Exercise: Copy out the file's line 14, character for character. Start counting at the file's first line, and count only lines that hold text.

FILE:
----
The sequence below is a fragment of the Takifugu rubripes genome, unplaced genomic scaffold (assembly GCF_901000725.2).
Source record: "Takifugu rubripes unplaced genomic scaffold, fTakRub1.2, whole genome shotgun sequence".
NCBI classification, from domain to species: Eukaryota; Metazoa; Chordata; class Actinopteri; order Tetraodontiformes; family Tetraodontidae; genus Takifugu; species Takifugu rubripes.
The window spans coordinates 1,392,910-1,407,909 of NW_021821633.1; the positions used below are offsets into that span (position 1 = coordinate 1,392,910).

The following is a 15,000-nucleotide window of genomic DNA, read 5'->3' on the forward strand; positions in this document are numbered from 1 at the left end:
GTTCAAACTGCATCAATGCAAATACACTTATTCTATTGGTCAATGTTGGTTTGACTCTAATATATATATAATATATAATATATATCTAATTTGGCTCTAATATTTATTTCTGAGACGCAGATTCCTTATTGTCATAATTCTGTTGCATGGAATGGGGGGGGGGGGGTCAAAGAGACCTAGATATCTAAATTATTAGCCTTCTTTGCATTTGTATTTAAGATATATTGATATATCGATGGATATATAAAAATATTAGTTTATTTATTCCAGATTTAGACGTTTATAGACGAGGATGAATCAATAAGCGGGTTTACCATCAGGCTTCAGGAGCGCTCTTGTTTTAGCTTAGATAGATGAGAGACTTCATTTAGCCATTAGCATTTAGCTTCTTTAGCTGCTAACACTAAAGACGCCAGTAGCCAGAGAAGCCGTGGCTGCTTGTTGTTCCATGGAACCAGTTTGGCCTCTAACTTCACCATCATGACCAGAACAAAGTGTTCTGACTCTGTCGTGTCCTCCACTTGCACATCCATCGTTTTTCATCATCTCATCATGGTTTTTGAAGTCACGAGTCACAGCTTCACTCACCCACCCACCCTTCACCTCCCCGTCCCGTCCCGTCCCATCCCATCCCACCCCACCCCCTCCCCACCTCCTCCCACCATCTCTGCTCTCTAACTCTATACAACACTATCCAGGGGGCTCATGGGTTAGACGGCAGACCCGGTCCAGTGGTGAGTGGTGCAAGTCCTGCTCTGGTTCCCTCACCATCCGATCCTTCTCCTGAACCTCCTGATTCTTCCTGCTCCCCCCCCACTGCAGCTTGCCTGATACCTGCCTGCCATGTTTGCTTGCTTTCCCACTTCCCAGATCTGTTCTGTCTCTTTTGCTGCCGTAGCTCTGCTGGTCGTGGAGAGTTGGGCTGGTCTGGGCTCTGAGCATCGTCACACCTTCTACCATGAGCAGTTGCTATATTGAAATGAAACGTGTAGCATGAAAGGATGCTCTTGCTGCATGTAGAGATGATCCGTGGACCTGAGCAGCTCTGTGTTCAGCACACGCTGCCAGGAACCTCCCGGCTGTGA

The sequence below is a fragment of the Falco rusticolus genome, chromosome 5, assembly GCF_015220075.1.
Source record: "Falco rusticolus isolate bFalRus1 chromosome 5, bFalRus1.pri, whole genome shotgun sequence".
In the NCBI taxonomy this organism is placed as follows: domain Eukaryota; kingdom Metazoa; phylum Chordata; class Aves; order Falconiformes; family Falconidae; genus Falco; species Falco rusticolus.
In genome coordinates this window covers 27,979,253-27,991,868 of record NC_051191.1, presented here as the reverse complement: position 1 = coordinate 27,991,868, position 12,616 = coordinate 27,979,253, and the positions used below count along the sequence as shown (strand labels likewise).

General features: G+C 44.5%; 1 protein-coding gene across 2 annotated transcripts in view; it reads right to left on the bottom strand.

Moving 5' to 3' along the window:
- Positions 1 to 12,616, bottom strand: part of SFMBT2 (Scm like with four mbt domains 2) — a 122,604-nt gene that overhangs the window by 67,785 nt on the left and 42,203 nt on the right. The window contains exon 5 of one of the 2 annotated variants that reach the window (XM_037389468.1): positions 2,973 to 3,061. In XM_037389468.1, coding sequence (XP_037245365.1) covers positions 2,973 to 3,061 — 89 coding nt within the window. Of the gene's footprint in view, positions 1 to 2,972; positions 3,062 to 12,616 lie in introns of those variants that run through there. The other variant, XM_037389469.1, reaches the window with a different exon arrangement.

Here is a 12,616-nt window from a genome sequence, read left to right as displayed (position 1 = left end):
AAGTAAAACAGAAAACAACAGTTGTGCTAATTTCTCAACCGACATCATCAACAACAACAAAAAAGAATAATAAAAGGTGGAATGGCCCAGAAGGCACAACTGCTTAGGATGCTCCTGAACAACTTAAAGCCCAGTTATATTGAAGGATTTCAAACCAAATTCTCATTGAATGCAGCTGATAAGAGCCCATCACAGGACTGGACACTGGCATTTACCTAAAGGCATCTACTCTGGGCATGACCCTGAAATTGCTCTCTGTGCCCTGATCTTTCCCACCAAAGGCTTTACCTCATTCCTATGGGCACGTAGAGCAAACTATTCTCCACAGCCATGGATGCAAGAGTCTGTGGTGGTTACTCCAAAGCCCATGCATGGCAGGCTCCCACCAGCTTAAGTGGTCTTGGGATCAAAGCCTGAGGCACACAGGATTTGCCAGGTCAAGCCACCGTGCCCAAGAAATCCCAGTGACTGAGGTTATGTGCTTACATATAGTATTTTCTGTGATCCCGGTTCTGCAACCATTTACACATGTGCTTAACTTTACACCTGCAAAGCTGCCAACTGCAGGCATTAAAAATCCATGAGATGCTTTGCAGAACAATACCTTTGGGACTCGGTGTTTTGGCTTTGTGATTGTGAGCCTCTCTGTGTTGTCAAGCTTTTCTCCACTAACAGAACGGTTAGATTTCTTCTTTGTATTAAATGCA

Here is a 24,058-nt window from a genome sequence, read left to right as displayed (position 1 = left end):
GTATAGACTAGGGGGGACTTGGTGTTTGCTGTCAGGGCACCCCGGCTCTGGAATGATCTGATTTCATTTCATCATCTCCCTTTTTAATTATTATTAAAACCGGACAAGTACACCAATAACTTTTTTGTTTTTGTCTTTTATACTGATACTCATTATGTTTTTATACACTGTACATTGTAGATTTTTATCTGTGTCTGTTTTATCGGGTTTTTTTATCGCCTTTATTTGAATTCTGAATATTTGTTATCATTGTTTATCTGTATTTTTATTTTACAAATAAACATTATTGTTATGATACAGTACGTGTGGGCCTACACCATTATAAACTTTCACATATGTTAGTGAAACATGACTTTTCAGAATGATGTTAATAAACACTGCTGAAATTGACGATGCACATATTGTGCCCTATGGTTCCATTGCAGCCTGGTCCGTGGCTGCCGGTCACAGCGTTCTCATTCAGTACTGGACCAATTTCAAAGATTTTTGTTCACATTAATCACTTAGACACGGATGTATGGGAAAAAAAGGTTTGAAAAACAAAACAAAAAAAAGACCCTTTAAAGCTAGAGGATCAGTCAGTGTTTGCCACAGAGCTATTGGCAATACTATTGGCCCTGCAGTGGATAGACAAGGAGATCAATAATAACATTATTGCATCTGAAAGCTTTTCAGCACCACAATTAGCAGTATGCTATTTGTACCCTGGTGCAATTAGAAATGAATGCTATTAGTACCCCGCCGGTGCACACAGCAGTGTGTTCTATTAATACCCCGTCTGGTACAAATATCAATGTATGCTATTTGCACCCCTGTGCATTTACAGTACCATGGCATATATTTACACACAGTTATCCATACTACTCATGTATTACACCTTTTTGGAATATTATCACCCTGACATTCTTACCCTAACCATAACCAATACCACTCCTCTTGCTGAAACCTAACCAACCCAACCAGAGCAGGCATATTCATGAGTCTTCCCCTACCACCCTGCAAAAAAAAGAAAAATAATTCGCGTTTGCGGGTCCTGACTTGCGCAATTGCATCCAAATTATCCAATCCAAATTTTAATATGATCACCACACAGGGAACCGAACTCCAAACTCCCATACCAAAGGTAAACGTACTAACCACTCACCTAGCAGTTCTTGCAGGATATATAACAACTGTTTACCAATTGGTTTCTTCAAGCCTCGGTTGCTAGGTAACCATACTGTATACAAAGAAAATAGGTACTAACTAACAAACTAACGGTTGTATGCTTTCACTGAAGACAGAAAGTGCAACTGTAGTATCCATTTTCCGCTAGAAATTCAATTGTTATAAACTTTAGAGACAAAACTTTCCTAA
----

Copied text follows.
Here is a 12,616-nt window from a genome sequence, read left to right as displayed (position 1 = left end):